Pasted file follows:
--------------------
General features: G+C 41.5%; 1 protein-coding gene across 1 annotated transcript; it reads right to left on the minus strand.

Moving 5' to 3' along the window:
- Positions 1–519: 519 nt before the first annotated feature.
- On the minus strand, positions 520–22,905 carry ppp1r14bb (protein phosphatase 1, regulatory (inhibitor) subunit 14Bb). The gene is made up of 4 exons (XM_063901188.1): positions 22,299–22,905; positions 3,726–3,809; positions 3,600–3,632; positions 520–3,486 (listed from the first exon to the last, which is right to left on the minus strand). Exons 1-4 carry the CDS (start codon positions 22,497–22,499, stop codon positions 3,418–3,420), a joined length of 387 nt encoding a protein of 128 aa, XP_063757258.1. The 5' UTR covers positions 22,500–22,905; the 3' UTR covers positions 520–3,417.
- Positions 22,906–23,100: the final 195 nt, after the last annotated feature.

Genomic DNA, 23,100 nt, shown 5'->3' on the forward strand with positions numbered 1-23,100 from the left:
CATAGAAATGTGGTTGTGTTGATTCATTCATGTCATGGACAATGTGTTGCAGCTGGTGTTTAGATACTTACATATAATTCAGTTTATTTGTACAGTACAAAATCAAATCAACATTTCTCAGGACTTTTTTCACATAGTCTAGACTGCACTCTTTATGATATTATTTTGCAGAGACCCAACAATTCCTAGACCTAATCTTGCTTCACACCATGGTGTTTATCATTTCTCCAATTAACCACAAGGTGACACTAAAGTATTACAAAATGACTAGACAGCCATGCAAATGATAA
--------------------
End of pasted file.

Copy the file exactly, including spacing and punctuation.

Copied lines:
General features: G+C 41.5%; 1 protein-coding gene across 1 annotated transcript; it reads right to left on the minus strand.

Moving 5' to 3' along the window:
- Positions 1–519: 519 nt before the first annotated feature.
- On the minus strand, positions 520–22,905 carry ppp1r14bb (protein phosphatase 1, regulatory (inhibitor) subunit 14Bb). The gene is made up of 4 exons (XM_063901188.1): positions 22,299–22,905; positions 3,726–3,809; positions 3,600–3,632; positions 520–3,486 (listed from the first exon to the last, which is right to left on the minus strand). Exons 1-4 carry the CDS (start codon positions 22,497–22,499, stop codon positions 3,418–3,420), a joined length of 387 nt encoding a protein of 128 aa, XP_063757258.1. The 5' UTR covers positions 22,500–22,905; the 3' UTR covers positions 520–3,417.
- Positions 22,906–23,100: the final 195 nt, after the last annotated feature.

Genomic DNA, 23,100 nt, shown 5'->3' on the forward strand with positions numbered 1-23,100 from the left:
CATAGAAATGTGGTTGTGTTGATTCATTCATGTCATGGACAATGTGTTGCAGCTGGTGTTTAGATACTTACATATAATTCAGTTTATTTGTACAGTACAAAATCAAATCAACATTTCTCAGGACTTTTTTCACATAGTCTAGACTGCACTCTTTATGATATTATTTTGCAGAGACCCAACAATTCCTAGACCTAATCTTGCTTCACACCATGGTGTTTATCATTTCTCCAATTAACCACAAGGTGACACTAAAGTATTACAAAATGACTAGACAGCCATGCAAATGATAA